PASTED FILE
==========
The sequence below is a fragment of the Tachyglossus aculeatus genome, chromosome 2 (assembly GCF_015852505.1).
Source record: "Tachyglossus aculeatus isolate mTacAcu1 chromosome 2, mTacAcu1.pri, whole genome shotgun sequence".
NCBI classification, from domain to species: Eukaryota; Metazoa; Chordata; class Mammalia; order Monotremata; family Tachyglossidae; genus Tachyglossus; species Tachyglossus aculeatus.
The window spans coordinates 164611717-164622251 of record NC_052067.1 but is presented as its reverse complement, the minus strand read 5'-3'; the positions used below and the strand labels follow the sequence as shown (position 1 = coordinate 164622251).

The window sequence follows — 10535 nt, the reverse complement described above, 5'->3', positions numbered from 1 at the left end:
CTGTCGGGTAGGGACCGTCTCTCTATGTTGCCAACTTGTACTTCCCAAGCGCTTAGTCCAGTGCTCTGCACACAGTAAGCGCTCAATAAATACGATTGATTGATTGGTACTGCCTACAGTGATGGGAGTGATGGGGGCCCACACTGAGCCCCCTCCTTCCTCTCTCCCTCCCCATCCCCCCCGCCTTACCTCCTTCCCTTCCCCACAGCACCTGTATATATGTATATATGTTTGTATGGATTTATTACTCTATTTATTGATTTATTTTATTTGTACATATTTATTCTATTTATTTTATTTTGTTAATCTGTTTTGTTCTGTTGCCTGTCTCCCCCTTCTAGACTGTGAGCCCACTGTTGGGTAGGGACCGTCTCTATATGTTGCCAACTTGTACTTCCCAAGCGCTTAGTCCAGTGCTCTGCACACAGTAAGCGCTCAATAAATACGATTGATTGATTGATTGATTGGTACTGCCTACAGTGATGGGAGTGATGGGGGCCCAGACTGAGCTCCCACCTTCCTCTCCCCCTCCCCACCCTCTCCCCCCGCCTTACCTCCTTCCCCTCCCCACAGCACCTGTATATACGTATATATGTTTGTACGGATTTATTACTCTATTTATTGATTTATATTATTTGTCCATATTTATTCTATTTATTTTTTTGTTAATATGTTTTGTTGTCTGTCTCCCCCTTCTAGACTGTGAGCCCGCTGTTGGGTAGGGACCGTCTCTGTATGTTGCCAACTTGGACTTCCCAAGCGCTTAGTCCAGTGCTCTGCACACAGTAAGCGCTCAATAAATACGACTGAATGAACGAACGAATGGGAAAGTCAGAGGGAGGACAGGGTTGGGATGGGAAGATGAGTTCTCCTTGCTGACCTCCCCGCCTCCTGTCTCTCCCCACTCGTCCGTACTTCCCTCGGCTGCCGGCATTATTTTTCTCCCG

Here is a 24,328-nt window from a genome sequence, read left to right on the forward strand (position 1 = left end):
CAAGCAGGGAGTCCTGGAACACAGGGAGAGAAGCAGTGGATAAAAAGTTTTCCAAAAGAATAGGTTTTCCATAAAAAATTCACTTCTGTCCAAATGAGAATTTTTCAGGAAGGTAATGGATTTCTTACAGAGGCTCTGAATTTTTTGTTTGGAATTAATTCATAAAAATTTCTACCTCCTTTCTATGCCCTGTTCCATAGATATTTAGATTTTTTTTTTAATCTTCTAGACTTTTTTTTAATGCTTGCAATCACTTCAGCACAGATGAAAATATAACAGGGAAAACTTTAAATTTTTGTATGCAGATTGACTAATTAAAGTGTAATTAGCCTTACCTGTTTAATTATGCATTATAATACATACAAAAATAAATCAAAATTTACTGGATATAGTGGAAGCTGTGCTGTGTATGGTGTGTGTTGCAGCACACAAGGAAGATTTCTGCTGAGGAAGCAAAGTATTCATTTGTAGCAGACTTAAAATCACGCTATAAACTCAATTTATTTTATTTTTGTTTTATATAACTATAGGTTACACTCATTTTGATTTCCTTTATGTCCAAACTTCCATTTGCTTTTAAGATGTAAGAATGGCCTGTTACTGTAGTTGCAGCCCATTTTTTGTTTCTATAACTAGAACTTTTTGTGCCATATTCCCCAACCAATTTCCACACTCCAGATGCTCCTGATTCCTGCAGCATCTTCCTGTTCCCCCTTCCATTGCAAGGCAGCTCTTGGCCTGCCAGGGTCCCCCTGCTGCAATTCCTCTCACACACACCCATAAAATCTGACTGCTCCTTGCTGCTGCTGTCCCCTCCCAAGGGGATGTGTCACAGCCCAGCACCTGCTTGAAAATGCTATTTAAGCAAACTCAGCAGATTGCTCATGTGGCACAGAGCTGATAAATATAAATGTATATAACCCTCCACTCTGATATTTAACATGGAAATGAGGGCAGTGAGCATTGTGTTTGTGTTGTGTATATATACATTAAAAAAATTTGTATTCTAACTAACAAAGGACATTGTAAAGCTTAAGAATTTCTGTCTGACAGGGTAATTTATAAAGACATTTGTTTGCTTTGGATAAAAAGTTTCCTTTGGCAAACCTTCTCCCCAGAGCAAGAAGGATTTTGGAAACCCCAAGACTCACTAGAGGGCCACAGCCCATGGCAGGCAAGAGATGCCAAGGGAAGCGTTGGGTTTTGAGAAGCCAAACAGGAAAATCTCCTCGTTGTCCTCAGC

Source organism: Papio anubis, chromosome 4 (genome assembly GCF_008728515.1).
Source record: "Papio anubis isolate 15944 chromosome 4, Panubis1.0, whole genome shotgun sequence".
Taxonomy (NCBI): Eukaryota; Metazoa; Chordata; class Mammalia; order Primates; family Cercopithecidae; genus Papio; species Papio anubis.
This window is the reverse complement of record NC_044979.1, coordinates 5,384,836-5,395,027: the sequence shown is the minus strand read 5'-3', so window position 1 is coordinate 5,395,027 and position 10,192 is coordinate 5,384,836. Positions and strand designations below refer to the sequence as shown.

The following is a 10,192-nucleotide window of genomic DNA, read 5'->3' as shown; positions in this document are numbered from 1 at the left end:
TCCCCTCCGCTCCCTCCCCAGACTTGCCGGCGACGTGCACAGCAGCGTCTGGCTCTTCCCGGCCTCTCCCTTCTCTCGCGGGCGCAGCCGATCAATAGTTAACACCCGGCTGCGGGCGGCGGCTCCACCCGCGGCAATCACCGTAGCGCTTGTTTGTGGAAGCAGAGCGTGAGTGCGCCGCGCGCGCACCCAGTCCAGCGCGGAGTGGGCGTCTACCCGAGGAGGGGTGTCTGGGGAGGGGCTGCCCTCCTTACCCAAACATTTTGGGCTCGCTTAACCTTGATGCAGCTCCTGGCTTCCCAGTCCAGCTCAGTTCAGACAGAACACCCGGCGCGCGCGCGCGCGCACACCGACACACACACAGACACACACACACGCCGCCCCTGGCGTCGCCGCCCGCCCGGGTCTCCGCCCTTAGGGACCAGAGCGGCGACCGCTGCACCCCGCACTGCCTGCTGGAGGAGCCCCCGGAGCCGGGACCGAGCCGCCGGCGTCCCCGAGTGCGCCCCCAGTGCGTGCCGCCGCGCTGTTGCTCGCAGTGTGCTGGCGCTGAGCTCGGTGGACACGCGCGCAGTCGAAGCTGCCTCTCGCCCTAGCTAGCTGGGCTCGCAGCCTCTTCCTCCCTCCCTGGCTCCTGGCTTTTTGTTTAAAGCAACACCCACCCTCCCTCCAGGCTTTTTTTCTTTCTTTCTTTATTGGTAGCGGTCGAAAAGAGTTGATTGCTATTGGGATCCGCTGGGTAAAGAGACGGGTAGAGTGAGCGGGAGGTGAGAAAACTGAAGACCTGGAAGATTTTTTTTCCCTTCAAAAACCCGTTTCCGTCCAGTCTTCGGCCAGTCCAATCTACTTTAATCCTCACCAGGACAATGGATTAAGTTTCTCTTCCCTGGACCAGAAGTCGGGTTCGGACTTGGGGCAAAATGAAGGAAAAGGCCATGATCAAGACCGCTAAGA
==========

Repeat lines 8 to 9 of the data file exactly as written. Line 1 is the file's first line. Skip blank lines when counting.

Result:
CAAGCAGGGAGTCCTGGAACACAGGGAGAGAAGCAGTGGATAAAAAGTTTTCCAAAAGAATAGGTTTTCCATAAAAAATTCACTTCTGTCCAAATGAGAATTTTTCAGGAAGGTAATGGATTTCTTACAGAGGCTCTGAATTTTTTGTTTGGAATTAATTCATAAAAATTTCTACCTCCTTTCTATGCCCTGTTCCATAGATATTTAGATTTTTTTTTTAATCTTCTAGACTTTTTTTTAATGCTTGCAATCACTTCAGCACAGATGAAAATATAACAGGGAAAACTTTAAATTTTTGTATGCAGATTGACTAATTAAAGTGTAATTAGCCTTACCTGTTTAATTATGCATTATAATACATACAAAAATAAATCAAAATTTACTGGATATAGTGGAAGCTGTGCTGTGTATGGTGTGTGTTGCAGCACACAAGGAAGATTTCTGCTGAGGAAGCAAAGTATTCATTTGTAGCAGACTTAAAATCACGCTATAAACTCAATTTATTTTATTTTTGTTTTATATAACTATAGGTTACACTCATTTTGATTTCCTTTATGTCCAAACTTCCATTTGCTTTTAAGATGTAAGAATGGCCTGTTACTGTAGTTGCAGCCCATTTTTTGTTTCTATAACTAGAACTTTTTGTGCCATATTCCCCAACCAATTTCCACACTCCAGATGCTCCTGATTCCTGCAGCATCTTCCTGTTCCCCCTTCCATTGCAAGGCAGCTCTTGGCCTGCCAGGGTCCCCCTGCTGCAATTCCTCTCACACACACCCATAAAATCTGACTGCTCCTTGCTGCTGCTGTCCCCTCCCAAGGGGATGTGTCACAGCCCAGCACCTGCTTGAAAATGCTATTTAAGCAAACTCAGCAGATTGCTCATGTGGCACAGAGCTGATAAATATAAATGTATATAACCCTCCACTCTGATATTTAACATGGAAATGAGGGCAGTGAGCATTGTGTTTGTGTTGTGTATATATACATTAAAAAAATTTGTATTCTAACTAACAAAGGACATTGTAAAGCTTAAGAATTTCTGTCTGACAGGGTAATTTATAAAGACATTTGTTTGCTTTGGATAAAAAGTTTCCTTTGGCAAACCTTCTCCCCAGAGCAAGAAGGATTTTGGAAACCCCAAGACTCACTAGAGGGCCACAGCCCATGGCAGGCAAGAGATGCCAAGGGAAGCGTTGGGTTTTGAGAAGCCAAACAGGAAAATCTCCTCGTTGTCCTCAGC

Source organism: Papio anubis, chromosome 4 (genome assembly GCF_008728515.1).